Lecture series goes global
To say 2020 was a challenging year, full of unexpected ups and downs, is an understatement. COVID-19 and lockdowns forced us to adapt to new ways of working and pushed many of us to quickly up-skill in technology to make remote connection and collaboration easier.
Te Herenga Waka—Victoria University of Wellington’s Landscape Architecture programme and the NZILA had planned to run a series of public lectures called ‘Thinkers and Doers’. The series would bring together practitioners, scholars, students, and the wider landscape and built environment community to share ideas and hear the latest innovations in the field.
But then lockdown happened.
The team switched to an online offering, which also enabled them to broaden the scope of the lectures. By changing the time of the lectures they were able to attract international speakers and a wider audience. Turning the challenge into an opportunity yielded amazing results.
“Moving the Thinkers and Doers series online not only allowed us to meet more frequently, but we could really go global,” explains Bruno Marques, Programme Director for Landscape Architecture at the Wellington School of Architecture.
“We sourced speakers from our personal networks and were able to bring researchers and practitioners from across the world together to debate, collaborate, and learn from each other. Some particular highlights have been Tim Waterman, Associate Professor of Landscape Architecture at the Bartlett School of Architecture; and Gareth Doherty, Associate Professor of Landscape Architecture at Harvard Graduate School of Design.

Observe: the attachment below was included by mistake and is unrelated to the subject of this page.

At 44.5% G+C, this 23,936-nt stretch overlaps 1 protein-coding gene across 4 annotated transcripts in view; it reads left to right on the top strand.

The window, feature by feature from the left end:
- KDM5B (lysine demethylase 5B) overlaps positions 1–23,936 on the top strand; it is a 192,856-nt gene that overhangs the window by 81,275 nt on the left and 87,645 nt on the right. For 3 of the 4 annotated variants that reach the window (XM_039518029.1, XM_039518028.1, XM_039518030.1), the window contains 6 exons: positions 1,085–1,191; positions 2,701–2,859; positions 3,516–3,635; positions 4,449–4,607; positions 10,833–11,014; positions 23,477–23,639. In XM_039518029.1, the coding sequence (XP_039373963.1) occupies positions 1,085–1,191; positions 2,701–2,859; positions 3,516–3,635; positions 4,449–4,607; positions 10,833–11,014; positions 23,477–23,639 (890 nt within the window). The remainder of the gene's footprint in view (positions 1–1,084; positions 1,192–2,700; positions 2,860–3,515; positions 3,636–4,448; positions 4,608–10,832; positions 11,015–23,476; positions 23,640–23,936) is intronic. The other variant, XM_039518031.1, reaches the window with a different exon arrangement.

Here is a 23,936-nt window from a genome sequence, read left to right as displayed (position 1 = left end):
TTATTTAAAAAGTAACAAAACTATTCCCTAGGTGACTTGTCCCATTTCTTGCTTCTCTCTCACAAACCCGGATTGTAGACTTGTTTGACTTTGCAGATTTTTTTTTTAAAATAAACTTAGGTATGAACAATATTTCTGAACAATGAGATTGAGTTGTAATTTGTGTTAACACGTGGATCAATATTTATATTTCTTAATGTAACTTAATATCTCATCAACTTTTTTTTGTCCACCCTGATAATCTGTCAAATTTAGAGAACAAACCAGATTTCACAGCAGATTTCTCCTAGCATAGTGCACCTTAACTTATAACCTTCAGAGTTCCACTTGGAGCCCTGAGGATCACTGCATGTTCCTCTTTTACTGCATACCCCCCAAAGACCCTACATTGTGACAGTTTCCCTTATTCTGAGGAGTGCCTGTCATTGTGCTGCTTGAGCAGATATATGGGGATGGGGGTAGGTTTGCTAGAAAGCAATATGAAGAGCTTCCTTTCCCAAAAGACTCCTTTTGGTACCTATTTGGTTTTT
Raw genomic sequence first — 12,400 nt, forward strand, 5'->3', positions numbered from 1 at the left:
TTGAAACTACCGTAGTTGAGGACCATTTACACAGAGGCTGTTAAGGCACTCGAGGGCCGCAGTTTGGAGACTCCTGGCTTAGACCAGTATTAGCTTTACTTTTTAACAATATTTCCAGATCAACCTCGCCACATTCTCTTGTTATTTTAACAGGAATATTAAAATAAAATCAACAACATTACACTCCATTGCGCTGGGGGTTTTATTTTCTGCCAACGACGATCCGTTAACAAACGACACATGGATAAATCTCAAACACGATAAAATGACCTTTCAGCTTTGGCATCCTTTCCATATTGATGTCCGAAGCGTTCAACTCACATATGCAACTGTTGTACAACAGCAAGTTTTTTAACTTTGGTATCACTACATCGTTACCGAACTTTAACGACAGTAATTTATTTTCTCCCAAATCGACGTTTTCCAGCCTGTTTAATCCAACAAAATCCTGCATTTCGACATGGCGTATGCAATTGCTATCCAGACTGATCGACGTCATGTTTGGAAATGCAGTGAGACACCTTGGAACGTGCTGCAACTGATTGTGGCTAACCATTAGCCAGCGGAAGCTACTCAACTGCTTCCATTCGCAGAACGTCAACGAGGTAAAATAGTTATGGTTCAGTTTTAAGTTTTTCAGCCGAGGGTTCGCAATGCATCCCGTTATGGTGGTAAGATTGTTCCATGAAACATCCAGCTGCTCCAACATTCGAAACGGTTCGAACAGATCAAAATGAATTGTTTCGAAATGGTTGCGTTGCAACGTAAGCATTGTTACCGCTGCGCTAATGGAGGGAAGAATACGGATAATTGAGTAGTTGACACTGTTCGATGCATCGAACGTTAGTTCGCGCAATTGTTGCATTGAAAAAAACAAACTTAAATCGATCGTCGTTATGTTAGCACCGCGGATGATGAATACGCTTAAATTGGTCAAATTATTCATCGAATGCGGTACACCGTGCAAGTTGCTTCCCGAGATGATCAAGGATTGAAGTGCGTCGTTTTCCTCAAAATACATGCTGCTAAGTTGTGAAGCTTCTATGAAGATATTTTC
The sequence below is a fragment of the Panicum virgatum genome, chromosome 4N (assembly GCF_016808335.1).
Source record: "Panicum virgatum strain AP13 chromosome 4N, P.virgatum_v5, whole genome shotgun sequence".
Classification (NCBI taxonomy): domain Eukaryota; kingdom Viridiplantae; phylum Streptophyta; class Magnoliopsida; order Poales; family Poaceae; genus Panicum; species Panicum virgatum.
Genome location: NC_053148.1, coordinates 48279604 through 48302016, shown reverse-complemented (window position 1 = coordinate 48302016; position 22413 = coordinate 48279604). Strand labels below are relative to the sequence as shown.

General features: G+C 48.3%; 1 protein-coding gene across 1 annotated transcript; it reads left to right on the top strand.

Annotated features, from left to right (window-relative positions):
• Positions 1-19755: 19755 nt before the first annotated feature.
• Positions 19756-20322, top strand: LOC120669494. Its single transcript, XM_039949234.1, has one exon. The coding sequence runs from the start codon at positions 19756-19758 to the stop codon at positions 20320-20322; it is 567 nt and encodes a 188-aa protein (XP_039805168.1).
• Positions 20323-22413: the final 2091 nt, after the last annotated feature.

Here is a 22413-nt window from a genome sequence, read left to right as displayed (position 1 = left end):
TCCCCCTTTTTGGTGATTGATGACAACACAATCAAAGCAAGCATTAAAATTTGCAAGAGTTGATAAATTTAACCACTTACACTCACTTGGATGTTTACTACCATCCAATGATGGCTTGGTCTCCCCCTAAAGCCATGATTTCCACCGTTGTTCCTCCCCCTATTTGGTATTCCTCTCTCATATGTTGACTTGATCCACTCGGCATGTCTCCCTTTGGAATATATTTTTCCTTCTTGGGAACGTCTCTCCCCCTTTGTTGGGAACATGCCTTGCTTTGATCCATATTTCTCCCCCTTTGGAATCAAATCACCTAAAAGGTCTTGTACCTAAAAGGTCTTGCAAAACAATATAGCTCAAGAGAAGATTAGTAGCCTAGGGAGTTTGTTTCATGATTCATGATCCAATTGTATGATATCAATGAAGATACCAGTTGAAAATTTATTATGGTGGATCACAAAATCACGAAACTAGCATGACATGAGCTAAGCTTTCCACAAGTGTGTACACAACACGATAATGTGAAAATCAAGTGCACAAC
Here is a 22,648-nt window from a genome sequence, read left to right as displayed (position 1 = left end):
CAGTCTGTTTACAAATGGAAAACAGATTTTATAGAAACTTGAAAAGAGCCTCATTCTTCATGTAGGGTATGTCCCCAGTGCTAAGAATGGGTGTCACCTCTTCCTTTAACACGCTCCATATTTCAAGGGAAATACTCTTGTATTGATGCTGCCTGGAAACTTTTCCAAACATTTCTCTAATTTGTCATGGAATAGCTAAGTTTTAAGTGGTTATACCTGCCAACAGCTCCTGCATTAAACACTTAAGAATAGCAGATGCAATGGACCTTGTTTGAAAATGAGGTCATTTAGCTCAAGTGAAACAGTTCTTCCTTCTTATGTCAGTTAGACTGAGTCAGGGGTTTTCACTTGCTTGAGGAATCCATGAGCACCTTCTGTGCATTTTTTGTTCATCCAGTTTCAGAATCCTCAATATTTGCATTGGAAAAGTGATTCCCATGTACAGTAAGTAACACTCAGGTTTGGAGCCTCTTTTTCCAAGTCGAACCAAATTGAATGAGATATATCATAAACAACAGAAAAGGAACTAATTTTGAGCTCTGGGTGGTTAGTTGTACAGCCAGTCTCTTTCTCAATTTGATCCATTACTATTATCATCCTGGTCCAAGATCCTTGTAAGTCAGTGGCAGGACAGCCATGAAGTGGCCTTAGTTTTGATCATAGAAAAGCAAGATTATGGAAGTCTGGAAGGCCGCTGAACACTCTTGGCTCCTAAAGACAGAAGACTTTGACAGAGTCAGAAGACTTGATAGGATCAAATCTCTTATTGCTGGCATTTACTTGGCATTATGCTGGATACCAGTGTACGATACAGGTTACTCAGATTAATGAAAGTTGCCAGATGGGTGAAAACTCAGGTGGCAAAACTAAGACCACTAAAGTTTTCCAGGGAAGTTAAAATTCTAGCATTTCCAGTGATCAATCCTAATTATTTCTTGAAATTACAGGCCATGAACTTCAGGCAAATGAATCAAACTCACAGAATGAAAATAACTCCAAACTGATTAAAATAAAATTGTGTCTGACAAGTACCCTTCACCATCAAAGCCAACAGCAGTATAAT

“A lot of our speakers are based overseas. We’ve had ones from Canada, the UK, Israel, Finland, and Lebanon, to name just a few. This has given our students and viewers, a valuable insight into international news and innovations in the landscape architecture industry. The students find that really helpful, as many of them intend to go into practice overseas once they’ve qualified.”
The series, which ran throughout 2020, attracted an audience split pretty evenly split between New Zealanders and those living overseas. It attracted a mix of scholars, qualified landscape architects and students.
“The series has been particularly helpful for our Master of Landscape Architecture students,” says Marques. “They find the research shared really valuable and many appreciate the lectures being recorded and stored online. They say it helps them refer back when working on their own research, though I imagine it’s more to do with not wanting to get up for the 8am livestream! We’ve now launched our Master of Landscape Architecture programme in Auckland so having firms from there represented has been a really valuable way to build our industry connections ahead of welcoming our first cohort to the city.”
Plans are underway to run a similar series this year, with the International Federation of Landscape Architects looking to become involved.
This story was originally published on Landscape Architecture Aotearoa.